Darryn Binder realistic and open to a move to Moto2

His move up to MotoGP, straight from the Moto3 category, has drawn some criticism, but what is clear is that Darryn Binder has impressed with his attitude since the start of the season. A modest rookie with modest expectations, he surprised with a few shots, particularly at his second Grand Prix in Indonesia where he finished tenth, and generally managed to stay out of trouble.

After experiencing what he described in Assen “most likely [son] hardest weekend”who struggled to find his rhythm on the Dutch circuit and ended up with a big crash in the race, the young South African was quick to put it into perspective: “That’s how it is. It’s my rookie season, I couldn’t expect much more from myself. I’m doing my best. I knew there were going to be some tougher weekends than others. That was one of them and unfortunately I did .” not get the most out of the race.”

“I really expected to finish those last two races a little bit stronger than me. I’m a bit disappointed with how I finished that first half. I feel like it was a little bit harder for me to prove myself. I had to I keep improving and I expected it to be easy, I just had to keep working, but when a weekend is that tough and I manage to take a step forward in the race, I don’t have to try to take two, I have to stick with one and try again the following week.”

Aware of being at the bottom of the list

Despite his disappointment at ending the first part of the championship with two retirements, Binder drew a positive balance of this racing series and saw himself above what could have been expected of him. With a 12th place in Barcelona on the points collected in Mandalika, he finds himself mathematically on par with his experienced teammate Andrea Dovizioso, without having to be particularly ashamed of his placement given the great difficulties of the Yamaha group, the only exception being Fabio Quartararo.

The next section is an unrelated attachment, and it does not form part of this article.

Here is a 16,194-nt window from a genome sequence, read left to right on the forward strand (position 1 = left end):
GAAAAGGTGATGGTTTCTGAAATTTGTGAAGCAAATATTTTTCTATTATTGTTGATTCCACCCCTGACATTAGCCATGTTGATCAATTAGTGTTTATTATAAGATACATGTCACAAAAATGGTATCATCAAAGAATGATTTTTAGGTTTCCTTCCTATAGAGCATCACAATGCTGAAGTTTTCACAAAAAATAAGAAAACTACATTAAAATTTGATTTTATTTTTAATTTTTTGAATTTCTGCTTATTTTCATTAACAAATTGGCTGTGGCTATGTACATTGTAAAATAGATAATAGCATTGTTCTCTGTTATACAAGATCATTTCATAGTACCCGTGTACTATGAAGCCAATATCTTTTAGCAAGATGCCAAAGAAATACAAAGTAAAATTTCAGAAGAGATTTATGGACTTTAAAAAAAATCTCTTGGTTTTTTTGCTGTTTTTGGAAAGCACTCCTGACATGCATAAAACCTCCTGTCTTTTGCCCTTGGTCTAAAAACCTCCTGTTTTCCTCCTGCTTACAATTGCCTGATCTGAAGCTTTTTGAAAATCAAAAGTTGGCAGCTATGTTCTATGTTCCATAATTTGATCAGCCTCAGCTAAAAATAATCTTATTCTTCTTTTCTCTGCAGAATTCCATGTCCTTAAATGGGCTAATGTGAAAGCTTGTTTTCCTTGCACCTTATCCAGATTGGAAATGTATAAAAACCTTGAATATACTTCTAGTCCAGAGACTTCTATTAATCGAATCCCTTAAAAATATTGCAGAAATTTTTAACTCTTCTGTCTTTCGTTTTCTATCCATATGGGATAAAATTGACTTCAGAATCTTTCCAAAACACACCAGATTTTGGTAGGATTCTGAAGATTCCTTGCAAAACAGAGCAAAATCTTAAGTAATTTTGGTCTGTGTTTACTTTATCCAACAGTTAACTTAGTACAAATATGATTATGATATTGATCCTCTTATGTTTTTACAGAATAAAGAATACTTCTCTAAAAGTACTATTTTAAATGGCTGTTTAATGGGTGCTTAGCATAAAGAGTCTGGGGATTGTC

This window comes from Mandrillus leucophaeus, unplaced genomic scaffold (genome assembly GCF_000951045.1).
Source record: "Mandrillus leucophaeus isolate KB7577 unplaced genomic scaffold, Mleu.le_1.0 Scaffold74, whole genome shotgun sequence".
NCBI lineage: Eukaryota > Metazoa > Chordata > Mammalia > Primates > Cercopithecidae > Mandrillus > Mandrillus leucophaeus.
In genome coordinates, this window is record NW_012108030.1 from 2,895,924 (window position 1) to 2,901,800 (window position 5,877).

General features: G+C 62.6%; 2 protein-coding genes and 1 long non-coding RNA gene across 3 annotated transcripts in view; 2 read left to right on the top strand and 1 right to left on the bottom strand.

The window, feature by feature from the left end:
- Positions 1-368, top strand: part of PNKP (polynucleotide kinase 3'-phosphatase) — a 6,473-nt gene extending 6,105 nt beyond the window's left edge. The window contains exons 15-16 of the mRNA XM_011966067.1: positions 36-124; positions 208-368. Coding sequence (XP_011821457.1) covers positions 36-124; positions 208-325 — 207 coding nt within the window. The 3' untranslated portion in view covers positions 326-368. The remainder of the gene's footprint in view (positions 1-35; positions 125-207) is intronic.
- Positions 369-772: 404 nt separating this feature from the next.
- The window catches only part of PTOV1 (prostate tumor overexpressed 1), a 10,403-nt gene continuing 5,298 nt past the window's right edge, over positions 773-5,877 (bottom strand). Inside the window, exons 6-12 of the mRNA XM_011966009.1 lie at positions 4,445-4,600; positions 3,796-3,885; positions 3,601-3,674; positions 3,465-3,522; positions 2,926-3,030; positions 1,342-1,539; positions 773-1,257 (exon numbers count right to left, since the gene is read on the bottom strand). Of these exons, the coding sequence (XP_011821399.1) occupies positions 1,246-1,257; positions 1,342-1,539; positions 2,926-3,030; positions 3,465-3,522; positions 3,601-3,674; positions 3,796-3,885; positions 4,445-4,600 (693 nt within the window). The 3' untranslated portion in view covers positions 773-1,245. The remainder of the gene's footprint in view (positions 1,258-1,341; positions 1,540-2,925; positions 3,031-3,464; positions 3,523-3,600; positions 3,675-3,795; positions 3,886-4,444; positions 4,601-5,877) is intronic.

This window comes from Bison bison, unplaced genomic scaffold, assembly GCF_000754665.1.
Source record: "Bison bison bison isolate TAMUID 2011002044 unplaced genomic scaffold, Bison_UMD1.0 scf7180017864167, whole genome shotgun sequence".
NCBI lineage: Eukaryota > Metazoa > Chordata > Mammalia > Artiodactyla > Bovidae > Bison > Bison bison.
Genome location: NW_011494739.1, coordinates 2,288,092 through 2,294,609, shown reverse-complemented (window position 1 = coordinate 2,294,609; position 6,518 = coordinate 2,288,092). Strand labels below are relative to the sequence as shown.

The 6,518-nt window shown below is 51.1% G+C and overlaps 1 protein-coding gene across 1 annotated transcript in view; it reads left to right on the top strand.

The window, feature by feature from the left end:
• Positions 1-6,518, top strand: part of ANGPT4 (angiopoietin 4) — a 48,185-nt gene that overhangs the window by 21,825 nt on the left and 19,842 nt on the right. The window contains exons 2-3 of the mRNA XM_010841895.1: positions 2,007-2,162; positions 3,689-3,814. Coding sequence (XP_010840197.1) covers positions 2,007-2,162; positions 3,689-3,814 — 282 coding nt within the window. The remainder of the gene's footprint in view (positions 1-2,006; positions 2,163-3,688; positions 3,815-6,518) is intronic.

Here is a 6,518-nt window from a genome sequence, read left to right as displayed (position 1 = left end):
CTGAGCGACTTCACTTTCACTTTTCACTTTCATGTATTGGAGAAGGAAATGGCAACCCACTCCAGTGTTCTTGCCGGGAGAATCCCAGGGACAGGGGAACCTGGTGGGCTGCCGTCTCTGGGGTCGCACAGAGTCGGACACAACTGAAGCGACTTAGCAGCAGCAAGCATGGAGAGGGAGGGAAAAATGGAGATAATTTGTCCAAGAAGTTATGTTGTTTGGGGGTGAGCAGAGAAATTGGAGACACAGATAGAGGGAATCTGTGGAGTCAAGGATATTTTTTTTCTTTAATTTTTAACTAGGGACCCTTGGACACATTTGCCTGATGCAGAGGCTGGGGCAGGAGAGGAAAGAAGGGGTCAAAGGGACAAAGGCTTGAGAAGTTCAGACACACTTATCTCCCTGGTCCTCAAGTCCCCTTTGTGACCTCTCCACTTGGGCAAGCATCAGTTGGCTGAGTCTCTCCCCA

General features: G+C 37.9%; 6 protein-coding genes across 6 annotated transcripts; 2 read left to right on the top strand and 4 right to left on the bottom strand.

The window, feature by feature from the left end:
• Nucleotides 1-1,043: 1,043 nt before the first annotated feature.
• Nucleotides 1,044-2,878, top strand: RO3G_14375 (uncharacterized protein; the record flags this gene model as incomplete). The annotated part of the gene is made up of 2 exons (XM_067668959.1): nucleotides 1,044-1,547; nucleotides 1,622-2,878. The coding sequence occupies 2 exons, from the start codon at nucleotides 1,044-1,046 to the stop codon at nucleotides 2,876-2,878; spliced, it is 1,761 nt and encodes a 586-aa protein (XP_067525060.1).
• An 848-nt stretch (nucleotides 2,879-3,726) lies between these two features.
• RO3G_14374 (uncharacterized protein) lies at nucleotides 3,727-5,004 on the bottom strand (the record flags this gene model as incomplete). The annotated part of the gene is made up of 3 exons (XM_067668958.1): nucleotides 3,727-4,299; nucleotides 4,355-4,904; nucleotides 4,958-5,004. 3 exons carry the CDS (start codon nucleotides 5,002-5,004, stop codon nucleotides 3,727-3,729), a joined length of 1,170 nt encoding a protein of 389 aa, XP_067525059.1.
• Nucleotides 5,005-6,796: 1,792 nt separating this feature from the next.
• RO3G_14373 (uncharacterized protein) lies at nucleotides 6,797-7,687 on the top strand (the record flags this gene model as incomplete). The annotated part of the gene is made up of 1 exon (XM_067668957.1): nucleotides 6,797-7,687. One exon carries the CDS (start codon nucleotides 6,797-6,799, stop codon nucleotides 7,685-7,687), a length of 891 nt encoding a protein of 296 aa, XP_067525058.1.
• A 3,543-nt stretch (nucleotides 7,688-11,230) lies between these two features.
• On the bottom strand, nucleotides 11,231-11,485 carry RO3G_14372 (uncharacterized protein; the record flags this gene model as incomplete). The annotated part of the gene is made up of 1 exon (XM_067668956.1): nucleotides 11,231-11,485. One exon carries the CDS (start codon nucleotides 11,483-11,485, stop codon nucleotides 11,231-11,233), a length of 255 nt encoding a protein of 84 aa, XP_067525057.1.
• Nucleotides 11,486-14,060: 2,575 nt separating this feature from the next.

“There were ups and downs. I was pretty happy with the highs and I knew there would be lows.” he summed it up as he left Assen, revealing he was ready to accept any option for his future, including the possibility of seeing the doors of MotoGP close after just one season.

“I think the team didn’t expect much more than I did. Maybe I surprised them in a way because I think some people have had it harder than me.” he pointed out. “I’m doing my best, I’m just trying to make the best of the opportunity that’s been given to me and if it doesn’t work out I can still switch to Moto2 in the end and will still enjoy racing on the bike.”

The market is particularly turbulent in MotoGP this year, particularly due to the suspension of the Suzuki programme, resulting in the disappearance of two handlebars for 2023 and the transfer of two top riders. The RNF team, which has set foot in Darryn Binder’s stirrup, will switch manufacturers to team up with Aprilia and hope to increase its performance. Officially, his positions have yet to be filled, but there are many candidates.

“I expected to know,” he said, referring to his expectation of an answer regarding the follow-up that could be given to his presence in MotoGP. “Until now I thought I might have a chance to keep my spot, but at the same time I know there are more riders than bikes at the moment and I’m all for it. Apparently at the end of the list. So if there is an opportunity I would hope to know exactly what is going to happen now during this break. Of course, if that opportunity doesn’t exist, I’ll have to see what options I have in Moto2. That would be my priority.”

“Even if I find out I’m not staying, I’ll still enjoy this second half of the year,” promised Darryn Binder. “I feel like I still have a lot to show and I want to try to achieve my goals, mix with others and do good racing. I want to improve a little bit over the summer break, be a little bit sharper, a little bit stronger, then come back for the second half and keep getting closer.”

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